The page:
Press Release

Pew Criticizes House Action to Waive Environmental Laws Within 100 Miles of U.S. Borders

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Jane Danowitz, Pew Environment Group's director of U.S. public lands, issued the following statement in response to today's House Natural Resources Committee 26-17 vote to approve H.R. 1505, the National Security and Federal Lands Protection Act. The proposed legislation would waive 36 environmental and other laws for U.S. Customs and Border Patrol activities on public lands within 100 miles of U.S. borders.

“This legislation represents a serious threat to a long list of bedrock environmental protections that for decades have safeguarded the health and well-being of Americans. Improving national security and border protection is critical to our country, but waiving core conservation measures will not accomplish this goal.

“The bill's reach is unprecedented. It would allow a single federal agency the authority to waive clean air and water laws, as well as those that protect parks and other public lands. It would leave Congress and the public without a voice, even though at stake are hundreds of popular destinations including Glacier and Big Bend National Parks, the Great Lakes, and Boundary Waters Wilderness.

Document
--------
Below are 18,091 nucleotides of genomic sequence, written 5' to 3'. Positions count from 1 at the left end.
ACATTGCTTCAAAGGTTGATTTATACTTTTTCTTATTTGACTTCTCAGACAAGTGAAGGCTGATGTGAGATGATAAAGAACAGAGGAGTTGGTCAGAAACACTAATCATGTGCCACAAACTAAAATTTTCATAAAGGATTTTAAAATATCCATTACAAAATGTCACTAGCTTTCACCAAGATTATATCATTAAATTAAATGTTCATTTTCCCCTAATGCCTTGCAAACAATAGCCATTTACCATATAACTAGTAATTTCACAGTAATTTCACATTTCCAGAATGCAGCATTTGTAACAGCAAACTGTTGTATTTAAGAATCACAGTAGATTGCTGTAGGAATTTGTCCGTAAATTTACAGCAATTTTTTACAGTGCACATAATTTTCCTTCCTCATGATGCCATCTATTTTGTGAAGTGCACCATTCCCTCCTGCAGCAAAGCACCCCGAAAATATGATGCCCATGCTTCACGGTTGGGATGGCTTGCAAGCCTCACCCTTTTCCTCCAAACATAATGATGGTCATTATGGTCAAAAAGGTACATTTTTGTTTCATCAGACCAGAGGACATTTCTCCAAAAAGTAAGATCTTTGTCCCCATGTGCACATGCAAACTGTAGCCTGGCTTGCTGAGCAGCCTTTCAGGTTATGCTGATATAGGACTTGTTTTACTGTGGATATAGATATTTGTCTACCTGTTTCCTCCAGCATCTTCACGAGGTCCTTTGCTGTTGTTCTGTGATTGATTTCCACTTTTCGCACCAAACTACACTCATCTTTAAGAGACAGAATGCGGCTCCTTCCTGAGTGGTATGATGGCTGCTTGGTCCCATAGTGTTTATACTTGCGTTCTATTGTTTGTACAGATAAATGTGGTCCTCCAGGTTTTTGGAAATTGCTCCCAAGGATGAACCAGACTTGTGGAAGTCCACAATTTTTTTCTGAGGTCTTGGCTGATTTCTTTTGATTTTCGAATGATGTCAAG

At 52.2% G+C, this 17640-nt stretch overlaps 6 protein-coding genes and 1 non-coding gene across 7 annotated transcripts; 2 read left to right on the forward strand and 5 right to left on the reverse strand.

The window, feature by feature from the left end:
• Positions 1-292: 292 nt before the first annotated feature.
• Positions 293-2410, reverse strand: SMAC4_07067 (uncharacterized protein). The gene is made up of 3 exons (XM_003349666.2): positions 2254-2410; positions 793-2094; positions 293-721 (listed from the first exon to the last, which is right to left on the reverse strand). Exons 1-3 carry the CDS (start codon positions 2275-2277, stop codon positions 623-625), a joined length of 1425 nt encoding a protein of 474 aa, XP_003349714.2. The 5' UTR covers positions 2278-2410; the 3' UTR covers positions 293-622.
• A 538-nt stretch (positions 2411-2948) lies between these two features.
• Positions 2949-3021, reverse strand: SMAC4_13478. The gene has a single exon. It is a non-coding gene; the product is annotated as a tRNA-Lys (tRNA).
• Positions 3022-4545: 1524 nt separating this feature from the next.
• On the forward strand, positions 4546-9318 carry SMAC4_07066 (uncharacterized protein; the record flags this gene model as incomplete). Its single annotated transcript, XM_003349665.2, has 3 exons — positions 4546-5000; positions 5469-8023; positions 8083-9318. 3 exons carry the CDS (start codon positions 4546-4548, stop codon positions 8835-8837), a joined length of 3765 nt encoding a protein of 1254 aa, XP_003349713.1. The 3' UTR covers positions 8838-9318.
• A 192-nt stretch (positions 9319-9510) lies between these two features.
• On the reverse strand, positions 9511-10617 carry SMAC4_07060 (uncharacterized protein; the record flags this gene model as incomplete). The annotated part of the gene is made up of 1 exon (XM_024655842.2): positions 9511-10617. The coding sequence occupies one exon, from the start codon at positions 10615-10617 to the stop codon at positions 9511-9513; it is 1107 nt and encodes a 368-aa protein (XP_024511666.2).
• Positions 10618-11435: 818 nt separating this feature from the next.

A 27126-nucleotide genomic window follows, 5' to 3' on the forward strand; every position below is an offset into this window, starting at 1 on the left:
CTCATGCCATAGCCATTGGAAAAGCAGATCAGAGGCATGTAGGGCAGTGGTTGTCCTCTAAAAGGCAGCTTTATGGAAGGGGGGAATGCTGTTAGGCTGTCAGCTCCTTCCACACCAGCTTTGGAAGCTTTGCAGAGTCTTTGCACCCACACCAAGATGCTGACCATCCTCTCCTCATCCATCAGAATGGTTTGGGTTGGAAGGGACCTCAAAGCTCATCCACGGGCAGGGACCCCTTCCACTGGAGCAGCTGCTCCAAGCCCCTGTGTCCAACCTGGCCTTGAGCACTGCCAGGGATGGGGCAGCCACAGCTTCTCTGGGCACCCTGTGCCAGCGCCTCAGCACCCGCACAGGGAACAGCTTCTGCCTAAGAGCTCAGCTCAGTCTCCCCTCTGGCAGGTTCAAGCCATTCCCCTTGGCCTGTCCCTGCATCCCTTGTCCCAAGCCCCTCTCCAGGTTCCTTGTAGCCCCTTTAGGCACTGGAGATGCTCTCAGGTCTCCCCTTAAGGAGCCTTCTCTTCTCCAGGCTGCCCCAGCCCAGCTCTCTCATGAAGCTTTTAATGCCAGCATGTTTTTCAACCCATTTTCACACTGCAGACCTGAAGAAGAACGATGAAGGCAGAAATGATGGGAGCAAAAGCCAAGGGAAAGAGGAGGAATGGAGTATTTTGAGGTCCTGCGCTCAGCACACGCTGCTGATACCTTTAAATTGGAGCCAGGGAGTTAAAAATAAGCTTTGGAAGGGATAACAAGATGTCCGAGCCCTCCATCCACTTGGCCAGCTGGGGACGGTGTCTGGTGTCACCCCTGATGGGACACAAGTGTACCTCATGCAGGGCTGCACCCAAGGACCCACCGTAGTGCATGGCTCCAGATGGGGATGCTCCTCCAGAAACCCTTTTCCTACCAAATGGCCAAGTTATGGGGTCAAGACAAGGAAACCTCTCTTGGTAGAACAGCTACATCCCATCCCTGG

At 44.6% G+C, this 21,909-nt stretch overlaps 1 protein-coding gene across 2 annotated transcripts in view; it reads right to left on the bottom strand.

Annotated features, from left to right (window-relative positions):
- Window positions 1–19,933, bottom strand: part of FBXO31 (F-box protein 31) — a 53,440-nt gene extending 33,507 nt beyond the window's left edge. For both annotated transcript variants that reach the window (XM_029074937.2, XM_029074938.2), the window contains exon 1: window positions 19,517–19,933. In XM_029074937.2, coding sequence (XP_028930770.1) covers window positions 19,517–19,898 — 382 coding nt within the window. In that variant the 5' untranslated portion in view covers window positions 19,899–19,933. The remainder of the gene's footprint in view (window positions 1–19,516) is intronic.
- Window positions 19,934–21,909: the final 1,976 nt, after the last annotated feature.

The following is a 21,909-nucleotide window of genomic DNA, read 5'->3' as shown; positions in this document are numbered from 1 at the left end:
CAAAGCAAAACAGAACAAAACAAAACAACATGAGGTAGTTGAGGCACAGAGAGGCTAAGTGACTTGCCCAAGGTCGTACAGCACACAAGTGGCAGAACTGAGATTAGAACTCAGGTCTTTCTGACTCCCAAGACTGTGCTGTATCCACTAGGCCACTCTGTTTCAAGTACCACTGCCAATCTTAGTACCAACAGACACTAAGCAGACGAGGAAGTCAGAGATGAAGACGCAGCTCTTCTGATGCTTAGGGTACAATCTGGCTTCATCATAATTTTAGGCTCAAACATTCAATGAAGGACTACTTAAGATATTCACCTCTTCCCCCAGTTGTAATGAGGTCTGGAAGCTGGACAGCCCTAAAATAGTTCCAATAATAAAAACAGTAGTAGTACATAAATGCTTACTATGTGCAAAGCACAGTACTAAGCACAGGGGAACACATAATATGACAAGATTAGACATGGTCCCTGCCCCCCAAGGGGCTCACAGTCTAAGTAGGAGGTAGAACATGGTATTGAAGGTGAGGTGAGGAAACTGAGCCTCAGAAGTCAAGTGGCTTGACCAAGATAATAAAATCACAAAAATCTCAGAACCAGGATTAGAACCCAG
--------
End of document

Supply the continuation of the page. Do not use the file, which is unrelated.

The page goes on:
“We urge lawmakers to reject this and any future attempt to undercut protections that have safeguarded our land and water for more than a generation.”

Background

H.R. 1505 was introduced April 13, 2011, by Rep. Rob Bishop (R-UT), Chairman of the House Natural Resources Subcommittee on National Parks, Forests and Public Lands, and would apply to an area that includes major metropolitan areas and national parks. Environmental laws this proposed legislation would waive include the National Environmental Policy Act, Endangered Species Act, Clean Air Act, Safe Drinking Water Act, Wilderness Act, Federal Land Policy and Management Act, National Park Service Organic Act, Migratory Bird Treaty Act and the Coastal Zone Management Act. A similar U.S. Senate measure applying to the U.S.-Mexican border has been attached to an authorization bill for the U.S. Department of Homeland Security. DHS has not supported either bill, and a recent General Accounting Office report concluded that federal laws do not impede border protection.

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